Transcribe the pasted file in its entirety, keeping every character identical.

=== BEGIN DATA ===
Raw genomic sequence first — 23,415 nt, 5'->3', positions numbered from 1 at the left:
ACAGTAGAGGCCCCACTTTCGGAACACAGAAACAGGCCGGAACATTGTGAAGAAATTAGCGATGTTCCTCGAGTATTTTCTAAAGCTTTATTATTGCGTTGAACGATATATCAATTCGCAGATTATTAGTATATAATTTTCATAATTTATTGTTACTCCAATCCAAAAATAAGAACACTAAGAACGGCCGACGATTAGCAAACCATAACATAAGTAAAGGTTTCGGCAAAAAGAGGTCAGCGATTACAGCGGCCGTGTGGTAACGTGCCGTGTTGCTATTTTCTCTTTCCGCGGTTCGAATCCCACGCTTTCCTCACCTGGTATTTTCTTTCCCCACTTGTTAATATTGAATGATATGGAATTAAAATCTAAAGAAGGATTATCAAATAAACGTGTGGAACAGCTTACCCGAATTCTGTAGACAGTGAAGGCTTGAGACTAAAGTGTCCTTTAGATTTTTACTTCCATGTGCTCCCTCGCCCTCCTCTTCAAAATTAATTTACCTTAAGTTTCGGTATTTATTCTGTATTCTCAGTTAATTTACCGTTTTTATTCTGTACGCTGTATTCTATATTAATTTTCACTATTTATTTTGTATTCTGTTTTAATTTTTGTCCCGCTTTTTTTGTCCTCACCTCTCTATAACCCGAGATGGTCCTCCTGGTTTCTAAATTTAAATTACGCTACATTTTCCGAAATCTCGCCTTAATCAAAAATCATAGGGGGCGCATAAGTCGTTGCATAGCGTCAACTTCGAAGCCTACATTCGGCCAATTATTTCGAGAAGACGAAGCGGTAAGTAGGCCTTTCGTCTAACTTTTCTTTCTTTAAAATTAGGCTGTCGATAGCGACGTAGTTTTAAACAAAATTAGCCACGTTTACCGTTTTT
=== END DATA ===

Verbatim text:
Raw genomic sequence first — 23,415 nt, 5'->3', positions numbered from 1 at the left:
ACAGTAGAGGCCCCACTTTCGGAACACAGAAACAGGCCGGAACATTGTGAAGAAATTAGCGATGTTCCTCGAGTATTTTCTAAAGCTTTATTATTGCGTTGAACGATATATCAATTCGCAGATTATTAGTATATAATTTTCATAATTTATTGTTACTCCAATCCAAAAATAAGAACACTAAGAACGGCCGACGATTAGCAAACCATAACATAAGTAAAGGTTTCGGCAAAAAGAGGTCAGCGATTACAGCGGCCGTGTGGTAACGTGCCGTGTTGCTATTTTCTCTTTCCGCGGTTCGAATCCCACGCTTTCCTCACCTGGTATTTTCTTTCCCCACTTGTTAATATTGAATGATATGGAATTAAAATCTAAAGAAGGATTATCAAATAAACGTGTGGAACAGCTTACCCGAATTCTGTAGACAGTGAAGGCTTGAGACTAAAGTGTCCTTTAGATTTTTACTTCCATGTGCTCCCTCGCCCTCCTCTTCAAAATTAATTTACCTTAAGTTTCGGTATTTATTCTGTATTCTCAGTTAATTTACCGTTTTTATTCTGTACGCTGTATTCTATATTAATTTTCACTATTTATTTTGTATTCTGTTTTAATTTTTGTCCCGCTTTTTTTGTCCTCACCTCTCTATAACCCGAGATGGTCCTCCTGGTTTCTAAATTTAAATTACGCTACATTTTCCGAAATCTCGCCTTAATCAAAAATCATAGGGGGCGCATAAGTCGTTGCATAGCGTCAACTTCGAAGCCTACATTCGGCCAATTATTTCGAGAAGACGAAGCGGTAAGTAGGCCTTTCGTCTAACTTTTCTTTCTTTAAAATTAGGCTGTCGATAGCGACGTAGTTTTAAACAAAATTAGCCACGTTTACCGTTTTT